Audi Quattro – review, history, prices and specs

Here is everything you need to know about the Ur-Quattro, the short-wheelbase Sport Quattro and the 20V

The importance of the Audi Quattro should not be underestimated. Not only is it the car that established Audi’s reputation for creating fast, secure, desirable, well-built cars, but in one fell swoop it revolutionised rallying with its four-wheel-drive system while normalising all-wheel drive in road-going performance cars.

The original Audi Quattro is now often called the Ur-Quattro to help differentiate this boxy coupe from Audi’s four-wheel-drive system (quattro with a small ‘q’) and later four-wheel drive models. The ‘Ur’ is a German prefix meaning earliest or original.

> Find out how the Audi Quattro 20V compares with a new Nissan GT-R

Given that today Audi is synonymous with four-wheel drive, it seems odd that back in 1976, when Ingolstadt engineers first started thinking about an all-wheel-drive performance road car, the idea was met with resistance. Before the Audi Quattro, four-wheel-drive cars were mostly robust, industrial off-roaders or heavy and clunky road cars. Most of them, even the all-wheel-drive Jensen Interceptor FF, used a bulky and old-fashioned transfer box to split torque between the axles, a concept that didn’t fit with Audi’s philosophy for making sophisticated, high-tech cars.

To get the Quattro project started, Audi engineers created a mule from a two-door Audi 80, fitting it with the drivetrain from a VW Iltis, a military-spec 4x4 developed by Audi. The mash-up was demonstrated to Audi and VW board members and its abilities in snowy conditions convinced them, including Audi’s then head of research and development, Ferdinand Piëch, that it was certainly effective, even though they weren’t sure that it would be a sales success. Nevertheless, they gave the go-ahead for the project.

But the prototype vehicle was far from perfect. Like contemporary all-wheel-drive Subarus it didn’t use a central differential, and this meant its low-speed behaviour was crude and jumpy. This was deemed unacceptable to Audi, as were the results achieved with a transfer box. So the Quattro’s engineering team, led by Jörg Bensinger, then Audi’s manager of experimental running gear and today known as the father of the Quattro, set about trying to create a low-weight, four-wheel-drive system with a central differential that would eradicate the undesirable low-speed characteristics and be neater and lighter than a transfer box.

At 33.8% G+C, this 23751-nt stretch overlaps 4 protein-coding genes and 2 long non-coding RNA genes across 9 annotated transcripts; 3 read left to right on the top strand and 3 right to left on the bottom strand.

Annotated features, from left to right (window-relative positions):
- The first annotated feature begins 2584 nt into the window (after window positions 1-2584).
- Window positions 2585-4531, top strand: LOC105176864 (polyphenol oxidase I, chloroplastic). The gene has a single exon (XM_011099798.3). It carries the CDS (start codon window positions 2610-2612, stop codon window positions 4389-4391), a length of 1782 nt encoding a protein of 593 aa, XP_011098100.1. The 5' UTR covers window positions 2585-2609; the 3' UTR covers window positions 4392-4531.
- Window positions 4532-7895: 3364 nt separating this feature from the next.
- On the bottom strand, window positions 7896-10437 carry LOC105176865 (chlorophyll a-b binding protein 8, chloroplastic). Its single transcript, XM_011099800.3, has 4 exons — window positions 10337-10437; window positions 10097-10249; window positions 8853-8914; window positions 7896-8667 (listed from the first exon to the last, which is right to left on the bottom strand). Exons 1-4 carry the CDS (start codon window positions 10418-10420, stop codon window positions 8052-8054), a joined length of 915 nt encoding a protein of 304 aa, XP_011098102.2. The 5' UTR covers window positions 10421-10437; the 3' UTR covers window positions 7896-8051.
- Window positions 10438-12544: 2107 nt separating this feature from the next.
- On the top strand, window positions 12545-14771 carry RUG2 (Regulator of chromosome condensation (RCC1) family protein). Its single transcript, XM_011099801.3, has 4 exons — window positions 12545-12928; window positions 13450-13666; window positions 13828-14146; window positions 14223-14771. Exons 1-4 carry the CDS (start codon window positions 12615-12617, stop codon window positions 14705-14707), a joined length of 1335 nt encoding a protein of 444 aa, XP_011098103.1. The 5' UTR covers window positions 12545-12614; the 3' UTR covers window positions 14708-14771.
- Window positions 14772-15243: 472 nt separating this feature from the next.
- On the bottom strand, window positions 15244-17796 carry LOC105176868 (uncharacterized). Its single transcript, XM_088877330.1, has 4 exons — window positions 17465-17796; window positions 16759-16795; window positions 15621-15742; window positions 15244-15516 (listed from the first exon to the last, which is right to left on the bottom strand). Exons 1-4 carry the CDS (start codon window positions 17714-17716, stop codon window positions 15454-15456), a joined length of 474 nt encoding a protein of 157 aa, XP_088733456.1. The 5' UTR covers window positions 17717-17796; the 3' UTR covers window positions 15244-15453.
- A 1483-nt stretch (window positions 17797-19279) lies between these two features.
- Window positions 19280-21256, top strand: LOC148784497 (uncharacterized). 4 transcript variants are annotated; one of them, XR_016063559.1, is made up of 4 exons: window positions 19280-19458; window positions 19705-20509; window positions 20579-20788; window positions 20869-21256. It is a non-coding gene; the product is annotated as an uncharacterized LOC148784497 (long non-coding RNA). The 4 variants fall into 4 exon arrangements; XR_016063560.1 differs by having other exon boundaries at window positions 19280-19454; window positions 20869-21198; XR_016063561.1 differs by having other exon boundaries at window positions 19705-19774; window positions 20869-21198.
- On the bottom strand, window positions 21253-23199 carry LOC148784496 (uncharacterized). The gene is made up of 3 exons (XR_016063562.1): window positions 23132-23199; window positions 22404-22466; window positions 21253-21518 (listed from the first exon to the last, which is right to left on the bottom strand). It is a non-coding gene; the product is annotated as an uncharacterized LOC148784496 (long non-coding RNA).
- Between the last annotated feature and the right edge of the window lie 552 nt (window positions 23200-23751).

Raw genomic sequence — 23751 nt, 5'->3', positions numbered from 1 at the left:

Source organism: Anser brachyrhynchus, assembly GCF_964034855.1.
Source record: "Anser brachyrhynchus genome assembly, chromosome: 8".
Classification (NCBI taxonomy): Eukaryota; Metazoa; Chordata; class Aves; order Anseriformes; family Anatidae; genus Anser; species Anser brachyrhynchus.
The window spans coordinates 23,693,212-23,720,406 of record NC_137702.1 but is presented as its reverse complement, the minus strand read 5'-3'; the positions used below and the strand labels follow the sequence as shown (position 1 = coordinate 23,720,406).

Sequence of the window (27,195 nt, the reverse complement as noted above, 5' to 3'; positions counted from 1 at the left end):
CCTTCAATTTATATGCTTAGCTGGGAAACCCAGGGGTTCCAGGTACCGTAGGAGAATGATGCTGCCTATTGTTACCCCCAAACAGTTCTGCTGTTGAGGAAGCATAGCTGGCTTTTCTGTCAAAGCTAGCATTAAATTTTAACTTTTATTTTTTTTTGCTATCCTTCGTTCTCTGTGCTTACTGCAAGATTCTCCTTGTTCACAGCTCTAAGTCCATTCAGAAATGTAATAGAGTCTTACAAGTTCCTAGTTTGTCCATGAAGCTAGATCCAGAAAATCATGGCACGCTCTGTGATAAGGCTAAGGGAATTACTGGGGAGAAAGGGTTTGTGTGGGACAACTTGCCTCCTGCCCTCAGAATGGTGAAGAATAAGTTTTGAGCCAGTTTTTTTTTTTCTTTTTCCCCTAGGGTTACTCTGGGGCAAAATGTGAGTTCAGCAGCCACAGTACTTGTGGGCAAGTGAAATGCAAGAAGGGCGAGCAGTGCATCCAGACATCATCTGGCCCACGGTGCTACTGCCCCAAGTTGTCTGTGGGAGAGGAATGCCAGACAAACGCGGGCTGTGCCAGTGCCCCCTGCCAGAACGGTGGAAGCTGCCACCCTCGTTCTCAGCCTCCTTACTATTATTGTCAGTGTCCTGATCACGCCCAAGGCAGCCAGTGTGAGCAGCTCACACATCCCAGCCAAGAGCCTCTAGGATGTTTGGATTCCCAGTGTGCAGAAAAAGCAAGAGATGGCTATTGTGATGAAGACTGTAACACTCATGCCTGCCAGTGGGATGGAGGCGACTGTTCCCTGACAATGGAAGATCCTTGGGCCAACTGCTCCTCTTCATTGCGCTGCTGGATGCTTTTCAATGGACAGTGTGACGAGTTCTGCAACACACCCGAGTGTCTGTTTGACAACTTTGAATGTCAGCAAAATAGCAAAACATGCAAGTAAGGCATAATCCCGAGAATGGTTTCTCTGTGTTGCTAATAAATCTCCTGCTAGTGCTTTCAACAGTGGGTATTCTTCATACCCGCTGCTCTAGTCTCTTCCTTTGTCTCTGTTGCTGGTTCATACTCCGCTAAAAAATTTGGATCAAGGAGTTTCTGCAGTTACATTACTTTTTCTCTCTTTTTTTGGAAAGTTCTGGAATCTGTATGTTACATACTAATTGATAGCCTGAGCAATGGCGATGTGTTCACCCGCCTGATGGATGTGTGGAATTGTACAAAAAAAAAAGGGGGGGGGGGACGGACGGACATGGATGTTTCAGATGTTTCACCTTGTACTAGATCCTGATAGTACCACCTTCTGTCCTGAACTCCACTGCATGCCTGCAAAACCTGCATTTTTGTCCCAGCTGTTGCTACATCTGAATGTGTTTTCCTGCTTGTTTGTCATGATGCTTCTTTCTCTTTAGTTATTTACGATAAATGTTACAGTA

> Read our review of the modern day Quattro, the Audi RS5

But finding the best place to put the diff was tricky. Audi’s selection of in-line-engine, transaxle front-wheel-drive layouts – with the engine positioned well ahead of the front axle – were the perfect platforms to adapt to four-wheel drive, as a propshaft could be taken straight off the back of the gearbox to the rear axle. Put a diff at the back of the transmission, though, and you have to find a way of sending drive back to the front axle through or around the ’box.

Bensinger’s team, including transmission experts Hans Nedvidek and Fran Tengler, came up with the idea of making the gearbox’s output shaft hollow. This shaft would turn a diff mounted behind the gearbox, then another shaft inside the hollow shaft would send drive back to the front axle. Meanwhile a further propshaft would send drive from the central diff to the rear axle.

The prototype cars used the tiny differential from a Polo-based Audi A50, the smallest car Audi made at the time. It was just an open diff with no way of controlling torque, so to allow drivers to really exploit the car’s four-wheel-drive traction, cable-operated diff locks were added to the rear and centre differentials. It was an evolution of this set-up that made its way onto the first Quattro road cars, with the locks activated by a switch on the centre console.